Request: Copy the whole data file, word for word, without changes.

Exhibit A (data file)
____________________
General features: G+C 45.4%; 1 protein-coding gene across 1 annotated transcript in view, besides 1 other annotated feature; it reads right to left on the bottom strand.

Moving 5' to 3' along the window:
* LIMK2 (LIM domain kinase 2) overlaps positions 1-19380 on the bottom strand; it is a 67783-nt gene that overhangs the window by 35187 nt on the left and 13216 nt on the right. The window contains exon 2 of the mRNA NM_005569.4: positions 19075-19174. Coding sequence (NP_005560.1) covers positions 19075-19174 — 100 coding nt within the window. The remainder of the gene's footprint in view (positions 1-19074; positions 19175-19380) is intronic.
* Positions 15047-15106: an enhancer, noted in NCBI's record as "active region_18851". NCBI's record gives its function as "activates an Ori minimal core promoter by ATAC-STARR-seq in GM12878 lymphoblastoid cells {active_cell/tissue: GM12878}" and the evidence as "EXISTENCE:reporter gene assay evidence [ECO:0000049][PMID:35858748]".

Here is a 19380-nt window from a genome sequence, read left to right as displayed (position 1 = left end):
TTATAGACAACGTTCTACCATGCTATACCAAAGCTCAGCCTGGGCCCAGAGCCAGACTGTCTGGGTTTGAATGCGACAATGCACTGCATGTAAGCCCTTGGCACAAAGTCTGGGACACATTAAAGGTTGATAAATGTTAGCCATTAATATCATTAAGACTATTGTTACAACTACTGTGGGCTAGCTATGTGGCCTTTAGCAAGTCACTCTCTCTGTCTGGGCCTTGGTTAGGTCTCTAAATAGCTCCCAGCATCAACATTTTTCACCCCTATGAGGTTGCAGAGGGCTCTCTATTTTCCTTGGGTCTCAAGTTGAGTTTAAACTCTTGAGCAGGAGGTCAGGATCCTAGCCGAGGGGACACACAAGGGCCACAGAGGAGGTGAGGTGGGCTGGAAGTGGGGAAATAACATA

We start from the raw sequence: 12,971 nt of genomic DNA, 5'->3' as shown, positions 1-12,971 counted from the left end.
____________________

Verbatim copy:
General features: G+C 45.4%; 1 protein-coding gene across 1 annotated transcript in view, besides 1 other annotated feature; it reads right to left on the bottom strand.

Moving 5' to 3' along the window:
* LIMK2 (LIM domain kinase 2) overlaps positions 1-19380 on the bottom strand; it is a 67783-nt gene that overhangs the window by 35187 nt on the left and 13216 nt on the right. The window contains exon 2 of the mRNA NM_005569.4: positions 19075-19174. Coding sequence (NP_005560.1) covers positions 19075-19174 — 100 coding nt within the window. The remainder of the gene's footprint in view (positions 1-19074; positions 19175-19380) is intronic.
* Positions 15047-15106: an enhancer, noted in NCBI's record as "active region_18851". NCBI's record gives its function as "activates an Ori minimal core promoter by ATAC-STARR-seq in GM12878 lymphoblastoid cells {active_cell/tissue: GM12878}" and the evidence as "EXISTENCE:reporter gene assay evidence [ECO:0000049][PMID:35858748]".

Here is a 19380-nt window from a genome sequence, read left to right as displayed (position 1 = left end):
TTATAGACAACGTTCTACCATGCTATACCAAAGCTCAGCCTGGGCCCAGAGCCAGACTGTCTGGGTTTGAATGCGACAATGCACTGCATGTAAGCCCTTGGCACAAAGTCTGGGACACATTAAAGGTTGATAAATGTTAGCCATTAATATCATTAAGACTATTGTTACAACTACTGTGGGCTAGCTATGTGGCCTTTAGCAAGTCACTCTCTCTGTCTGGGCCTTGGTTAGGTCTCTAAATAGCTCCCAGCATCAACATTTTTCACCCCTATGAGGTTGCAGAGGGCTCTCTATTTTCCTTGGGTCTCAAGTTGAGTTTAAACTCTTGAGCAGGAGGTCAGGATCCTAGCCGAGGGGACACACAAGGGCCACAGAGGAGGTGAGGTGGGCTGGAAGTGGGGAAATAACATA

We start from the raw sequence: 12,971 nt of genomic DNA, 5'->3' as shown, positions 1-12,971 counted from the left end.